Send to

Choose Destination
Springerplus. 2014 Oct 17;3:608. doi: 10.1186/2193-1801-3-608. eCollection 2014.

Physiological alterations after a marathon in the first 90-year-old male finisher: case study.

Author information

Exercise Physiology Lab, Institute of Human Movement Sciences, ETH Zurich, Winterthurerstrasse 190, 8057 Zurich, Switzerland.
Institute of General Practice and Health Services Research, University of Zurich, Pestalozzistrasse 24, 8091 Zurich, Switzerland.



Endurance performance decreases during ageing due to alterations in physiological characteristics, energy stores, and psychological factors. To investigate alterations in physiological characteristics and body composition of elderly master athletes in response to an extreme endurance event, we present the case of the first ninety-year-old official male marathon finisher.


Before and directly after the marathon, a treadmill incremental test, dual-energy X-ray absorptiometry, peripheral quantitative computed tomography, mechanography, and dynamometry measurements were conducted. The athlete finished the marathon in 6 h 48 min 55 s, which corresponds to an average competition speed of 6.19 km h(-1).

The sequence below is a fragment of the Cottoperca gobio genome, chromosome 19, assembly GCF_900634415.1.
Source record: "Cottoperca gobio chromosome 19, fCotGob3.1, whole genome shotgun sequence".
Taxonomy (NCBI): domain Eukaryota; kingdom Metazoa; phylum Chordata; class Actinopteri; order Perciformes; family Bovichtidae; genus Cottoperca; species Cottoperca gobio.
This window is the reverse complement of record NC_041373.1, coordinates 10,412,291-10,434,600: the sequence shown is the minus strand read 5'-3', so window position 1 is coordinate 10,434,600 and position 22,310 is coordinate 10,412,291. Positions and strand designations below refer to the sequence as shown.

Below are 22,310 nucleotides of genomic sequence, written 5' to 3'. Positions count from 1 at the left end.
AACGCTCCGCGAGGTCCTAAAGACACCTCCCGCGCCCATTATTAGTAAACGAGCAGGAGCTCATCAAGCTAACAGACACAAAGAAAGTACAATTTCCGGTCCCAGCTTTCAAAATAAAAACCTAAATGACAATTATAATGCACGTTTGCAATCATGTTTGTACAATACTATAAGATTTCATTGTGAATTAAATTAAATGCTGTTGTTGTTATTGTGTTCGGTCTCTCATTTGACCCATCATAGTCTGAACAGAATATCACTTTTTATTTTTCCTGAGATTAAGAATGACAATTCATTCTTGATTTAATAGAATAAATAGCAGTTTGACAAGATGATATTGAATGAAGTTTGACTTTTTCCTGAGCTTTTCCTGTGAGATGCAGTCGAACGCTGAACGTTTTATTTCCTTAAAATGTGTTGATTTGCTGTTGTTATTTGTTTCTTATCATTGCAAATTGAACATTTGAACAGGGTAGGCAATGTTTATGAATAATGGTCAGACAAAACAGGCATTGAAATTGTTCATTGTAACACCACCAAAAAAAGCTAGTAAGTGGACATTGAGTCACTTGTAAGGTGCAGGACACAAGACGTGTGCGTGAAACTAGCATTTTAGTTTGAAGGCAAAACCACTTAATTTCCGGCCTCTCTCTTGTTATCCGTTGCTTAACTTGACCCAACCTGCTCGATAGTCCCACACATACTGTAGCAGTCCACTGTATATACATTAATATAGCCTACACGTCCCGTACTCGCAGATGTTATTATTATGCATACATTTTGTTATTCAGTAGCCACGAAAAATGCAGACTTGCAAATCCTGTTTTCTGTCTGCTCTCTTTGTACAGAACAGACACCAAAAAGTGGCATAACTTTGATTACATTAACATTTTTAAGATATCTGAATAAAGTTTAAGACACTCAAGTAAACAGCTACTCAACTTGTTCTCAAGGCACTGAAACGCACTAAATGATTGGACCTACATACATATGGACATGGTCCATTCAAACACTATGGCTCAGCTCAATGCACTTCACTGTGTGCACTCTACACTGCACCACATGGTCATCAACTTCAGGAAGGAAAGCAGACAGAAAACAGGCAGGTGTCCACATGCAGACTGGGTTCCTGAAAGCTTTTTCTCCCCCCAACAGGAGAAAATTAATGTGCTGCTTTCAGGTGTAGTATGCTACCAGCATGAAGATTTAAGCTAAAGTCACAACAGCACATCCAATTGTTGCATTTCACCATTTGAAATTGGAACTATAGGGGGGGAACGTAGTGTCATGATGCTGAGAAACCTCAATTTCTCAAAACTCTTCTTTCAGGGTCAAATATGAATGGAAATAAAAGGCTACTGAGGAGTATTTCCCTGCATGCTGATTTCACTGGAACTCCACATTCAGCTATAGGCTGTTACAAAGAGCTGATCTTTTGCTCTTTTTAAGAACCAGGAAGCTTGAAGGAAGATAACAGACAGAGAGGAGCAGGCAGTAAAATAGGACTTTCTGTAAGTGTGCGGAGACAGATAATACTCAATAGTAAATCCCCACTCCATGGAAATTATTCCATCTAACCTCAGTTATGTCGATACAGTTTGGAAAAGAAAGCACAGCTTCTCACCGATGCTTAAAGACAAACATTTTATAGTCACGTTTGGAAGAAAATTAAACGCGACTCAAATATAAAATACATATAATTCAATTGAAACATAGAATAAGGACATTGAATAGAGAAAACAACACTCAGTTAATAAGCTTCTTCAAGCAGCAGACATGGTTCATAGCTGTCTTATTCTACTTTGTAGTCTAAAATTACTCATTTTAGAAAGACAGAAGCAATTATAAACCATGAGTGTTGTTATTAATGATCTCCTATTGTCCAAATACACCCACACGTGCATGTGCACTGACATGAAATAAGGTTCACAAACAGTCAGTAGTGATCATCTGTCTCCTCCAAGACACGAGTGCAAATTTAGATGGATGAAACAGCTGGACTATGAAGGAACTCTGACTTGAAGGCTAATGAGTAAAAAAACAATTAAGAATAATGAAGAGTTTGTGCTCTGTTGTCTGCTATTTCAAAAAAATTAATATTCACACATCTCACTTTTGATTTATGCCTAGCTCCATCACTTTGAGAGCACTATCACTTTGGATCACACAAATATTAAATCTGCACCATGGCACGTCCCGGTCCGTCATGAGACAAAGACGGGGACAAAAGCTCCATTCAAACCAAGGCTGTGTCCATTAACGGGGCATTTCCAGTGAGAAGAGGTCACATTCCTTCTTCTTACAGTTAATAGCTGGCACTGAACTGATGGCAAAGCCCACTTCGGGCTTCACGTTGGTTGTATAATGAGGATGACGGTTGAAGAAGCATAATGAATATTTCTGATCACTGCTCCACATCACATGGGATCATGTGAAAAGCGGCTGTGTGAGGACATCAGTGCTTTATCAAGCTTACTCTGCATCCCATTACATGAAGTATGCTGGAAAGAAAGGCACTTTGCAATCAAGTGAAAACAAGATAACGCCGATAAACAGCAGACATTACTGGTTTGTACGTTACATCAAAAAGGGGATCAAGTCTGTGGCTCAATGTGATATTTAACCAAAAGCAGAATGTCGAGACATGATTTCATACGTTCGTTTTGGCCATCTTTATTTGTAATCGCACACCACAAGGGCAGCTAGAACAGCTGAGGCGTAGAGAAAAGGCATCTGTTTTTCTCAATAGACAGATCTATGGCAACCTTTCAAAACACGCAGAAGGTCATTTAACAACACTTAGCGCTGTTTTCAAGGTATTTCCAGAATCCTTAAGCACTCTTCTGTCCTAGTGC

Before the marathon, [Formula: see text] was 31.5 ml min(-1) kg(-1) body mass and peak heart rate was 140 beats min(-1). Total fat mass increased in the final preparation phase (+3.4%), while leg fat mass and leg lean mass were slightly reduced after the marathon (-3.7 and -1.6%, respectively). Countermovement jump (CMJ) peak power and peak velocity decreased after the marathon (-16.5 and -14.7%, respectively). Total impulse during CMJ and energy cost of running were not altered by the marathon. In the left leg, maximal voluntary ground reaction force (F m1LH) and maximal isometric voluntary torque (MIVT) were impaired after the marathon (-12.2 and -14.5%, respectively).


Side differences in F m1LH and MIVT could be attributed to the distinct non-symmetrical running pattern of the athlete. Similarities in alterations in leg composition and CMJ performance existed between the nonagenarian athlete and young marathon runners. In contrast, alterations in total body composition and m1LH performance were markedly different in the nonagenarian athlete when compared to his younger counterparts.


Countermovement jump; Dual-energy X-ray absorptiometry; Impulse; Multiple one-legged hopping; Peripheral quantitative computed tomography

Supplemental Content

Full text links

Icon for Springer Icon for PubMed Central
Loading ...
Support Center